When the animal had been skinned, the material was submerged in a lime solution for several days, which prepared it to receive inks and pigments; afterwards it was stretched upon a wooden frame to dry evenly. Then pages were cut from the skin, and the artisan used a knife to remove hair from the “outside” of the skin and a pumice stone to reduce imperfections. If you look carefully, you can actually tell which side of the skin you are looking at, thanks to scars, veining, and other marks! Usually, these sheets were folded one or more times, creating what we call folios or quartos; many were gathered and bound together to make the manuscript. The front and back of each sheet were called the recto and verso, respectively.
There were several kinds of inks used during the medieval period:
- Similar to modern inks because they adhere to the surface of the material, carbon gums were used for most early manuscripts, and were made by mixing carbon-based materials like charcoal or lamp-black with a thickening agent like gum arabic.
- Later manuscripts were usually written with iron galls, which were made by combining tree galls, usually from oaks, and iron from nearly any source. They were much more cheaply made and used almost exclusively in the later Middle Ages, but they can cause more damage to manuscripts and fade to brown over time. Most manuscripts in this exhibition were written with iron gall inks.
- Red inks were made by pouring acidic substances like vinegar or urine on lead sheets and repeating the process until the desired hue was achieved. The process usually took several weeks, but since red inks were necessary for rubrication, this was a fairly common practice.
- There are dozens of different medieval recipes for making other colours of ink, and they vary widely in materials and manufacturing processes.
Pigments were used for illuminated manuscripts that feature colourful illustrations. Our collection does not have much illumination, but like coloured inks, these pigments come from a wide variety of sources: some were naturally-occurring compounds, while others were manufactured artificially. Certain pigments have weathered the years better than others, since they can fade, dissolve, or even explode without proper storage conditions!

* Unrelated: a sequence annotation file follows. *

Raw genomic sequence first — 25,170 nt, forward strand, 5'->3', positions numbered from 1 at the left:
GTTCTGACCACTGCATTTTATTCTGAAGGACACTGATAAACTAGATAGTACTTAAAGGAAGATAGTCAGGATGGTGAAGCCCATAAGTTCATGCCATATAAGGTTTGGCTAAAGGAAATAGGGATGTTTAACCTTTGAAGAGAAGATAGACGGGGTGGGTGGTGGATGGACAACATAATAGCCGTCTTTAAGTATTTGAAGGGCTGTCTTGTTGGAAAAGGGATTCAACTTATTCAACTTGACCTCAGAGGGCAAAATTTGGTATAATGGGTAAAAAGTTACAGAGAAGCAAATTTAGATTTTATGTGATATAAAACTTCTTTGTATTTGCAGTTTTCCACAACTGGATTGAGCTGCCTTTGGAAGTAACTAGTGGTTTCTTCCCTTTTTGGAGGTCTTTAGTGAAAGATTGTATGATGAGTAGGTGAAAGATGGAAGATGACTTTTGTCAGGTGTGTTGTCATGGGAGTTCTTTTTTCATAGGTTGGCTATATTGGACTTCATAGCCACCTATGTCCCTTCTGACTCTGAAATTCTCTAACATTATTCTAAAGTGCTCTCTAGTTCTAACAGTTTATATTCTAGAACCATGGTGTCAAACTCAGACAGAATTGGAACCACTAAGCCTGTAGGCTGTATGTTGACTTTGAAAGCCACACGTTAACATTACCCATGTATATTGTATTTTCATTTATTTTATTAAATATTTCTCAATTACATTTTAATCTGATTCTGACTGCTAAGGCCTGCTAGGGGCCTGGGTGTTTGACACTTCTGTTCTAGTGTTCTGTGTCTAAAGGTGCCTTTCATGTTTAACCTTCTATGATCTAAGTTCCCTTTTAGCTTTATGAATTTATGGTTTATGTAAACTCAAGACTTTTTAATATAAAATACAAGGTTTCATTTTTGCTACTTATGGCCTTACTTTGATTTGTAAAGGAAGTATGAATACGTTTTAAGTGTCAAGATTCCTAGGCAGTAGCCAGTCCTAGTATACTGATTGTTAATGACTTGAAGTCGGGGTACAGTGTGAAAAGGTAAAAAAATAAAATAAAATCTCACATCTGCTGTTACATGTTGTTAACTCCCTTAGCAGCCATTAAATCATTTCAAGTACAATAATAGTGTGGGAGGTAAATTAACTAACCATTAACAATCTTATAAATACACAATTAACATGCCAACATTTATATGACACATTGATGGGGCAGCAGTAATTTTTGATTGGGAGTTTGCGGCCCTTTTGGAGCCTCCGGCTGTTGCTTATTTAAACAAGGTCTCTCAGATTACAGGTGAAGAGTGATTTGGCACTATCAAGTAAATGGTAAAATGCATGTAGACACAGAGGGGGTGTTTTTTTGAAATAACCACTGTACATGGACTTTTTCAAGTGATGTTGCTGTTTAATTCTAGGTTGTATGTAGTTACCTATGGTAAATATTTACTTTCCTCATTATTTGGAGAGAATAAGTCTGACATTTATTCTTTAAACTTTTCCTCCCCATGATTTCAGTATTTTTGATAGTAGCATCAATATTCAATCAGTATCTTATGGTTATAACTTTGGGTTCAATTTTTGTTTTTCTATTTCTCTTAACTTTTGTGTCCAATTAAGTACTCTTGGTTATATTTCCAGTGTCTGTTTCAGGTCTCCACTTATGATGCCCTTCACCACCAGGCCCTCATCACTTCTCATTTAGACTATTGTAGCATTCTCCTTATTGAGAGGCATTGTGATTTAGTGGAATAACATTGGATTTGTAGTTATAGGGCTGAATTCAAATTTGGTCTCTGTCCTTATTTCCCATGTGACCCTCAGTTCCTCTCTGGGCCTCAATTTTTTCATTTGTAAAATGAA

To see some of these incredible documents in person, please join us for the exhibition Papal Parchments and Blackletter Books: How the Middle Ages Shaped the Way We Read, 1245 AD to UBC, which runs from May 1-31, Monday through Friday, 10 a.m. to 4 p.m. at Rare Books and Special Collections on the first floor of the Irving K. Barber Learning Centre. For more information, please contact Rare Books and Special Collections at 604 822-2521 or firstname.lastname@example.org.No Comments
Posted on May 15, 2015 @3:33 pm by cshriver
Rare Books and Special Collections at UBC Library announces a new exhibition!
Papal Parchments and Blackletter Books: How the Middle Ages Shaped the Way We Read, 1245 AD to UBC
This fascinating exhibition tells the medieval and early modern story of the written word using RBSC’s fantastic collection. Two recent acquisitions are of particular note: a papal “bull,” or legal decree, issued by Pope Innocent IV in 1245 (whose seal is depicted at the right); and a textbook used at the University of Paris during the late thirteenth century. But the exhibition also showcases pieces that have been here for decades, such as a single leaf from the Catholicon, a Latin dictionary probably printed in 1460 by Johannes Gutenberg, the inventor of typography. We also have a 1331 legal document donated to the library by the Bulwer family, whose ancestors are named in the manuscript and who moved from England to Vancouver in 1887.
The items found in this exhibition also explore the intersection between manuscripts and early books called incunabula (English “incunables”), texts printed during the period 1450-1500: the Biblia Pauperum (“Bible for the Poor”) is a printed book bound in the remnants of a medieval manuscript; and our copy of the Roman emperor Justinian’s Institutes has many annotations added by hand and even has fragments of an old manuscript book in its binding!
These pieces were produced over a period of nearly three hundred years, from 1245 to 1525, and together they tell the story of the written word as it moved towards the forms we use today. But we are part of the story too, moving that history forward as we write in English, French, or any of the other European languages.
You can explore the objects featured in the exhibition through the gallery below, but there is nothing quite like experiencing these treasures in person. The exhibition, which is free and open to the public, runs from May 1-31, Monday through Friday, 10 a.m. to 4 p.m. at Rare Books and Special Collections on the first floor of the Irving K. Barber Learning Centre. For more information, please contact Rare Books and Special Collections at 604 822-2521 or email@example.com.
Posted on April 7, 2015 @2:33 pm by cshriver
An exhibition of Yokohama woodcut maps from the Tokugawa period is on display at Rare Books and Special Collections from April 1st to 30th, 2015. This exhibition is part of a series of events to celebrate the 50th anniversary of Vancouver’s sister-city relationship with Yokohama.
The exhibition is free and open to the public, and can be viewed 10am-4pm Monday through Friday, and 12pm-5pm on Saturday, April 11th and 18th.
Information about other Vancouver Yokohama Golden Jubilee 1965-2015 events are available here.No Comments